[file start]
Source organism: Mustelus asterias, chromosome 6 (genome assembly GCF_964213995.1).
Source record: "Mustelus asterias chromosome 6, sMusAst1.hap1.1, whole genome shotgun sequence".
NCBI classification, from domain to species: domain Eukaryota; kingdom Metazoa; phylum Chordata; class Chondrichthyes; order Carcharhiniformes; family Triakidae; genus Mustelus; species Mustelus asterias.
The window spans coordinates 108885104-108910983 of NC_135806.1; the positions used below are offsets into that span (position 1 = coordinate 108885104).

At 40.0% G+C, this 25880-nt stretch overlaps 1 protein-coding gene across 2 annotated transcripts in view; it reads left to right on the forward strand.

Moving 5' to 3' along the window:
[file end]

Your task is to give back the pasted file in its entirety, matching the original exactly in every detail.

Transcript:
Source organism: Mustelus asterias, chromosome 6 (genome assembly GCF_964213995.1).
Source record: "Mustelus asterias chromosome 6, sMusAst1.hap1.1, whole genome shotgun sequence".
NCBI classification, from domain to species: domain Eukaryota; kingdom Metazoa; phylum Chordata; class Chondrichthyes; order Carcharhiniformes; family Triakidae; genus Mustelus; species Mustelus asterias.
The window spans coordinates 108885104-108910983 of NC_135806.1; the positions used below are offsets into that span (position 1 = coordinate 108885104).

At 40.0% G+C, this 25880-nt stretch overlaps 1 protein-coding gene across 2 annotated transcripts in view; it reads left to right on the forward strand.

Moving 5' to 3' along the window: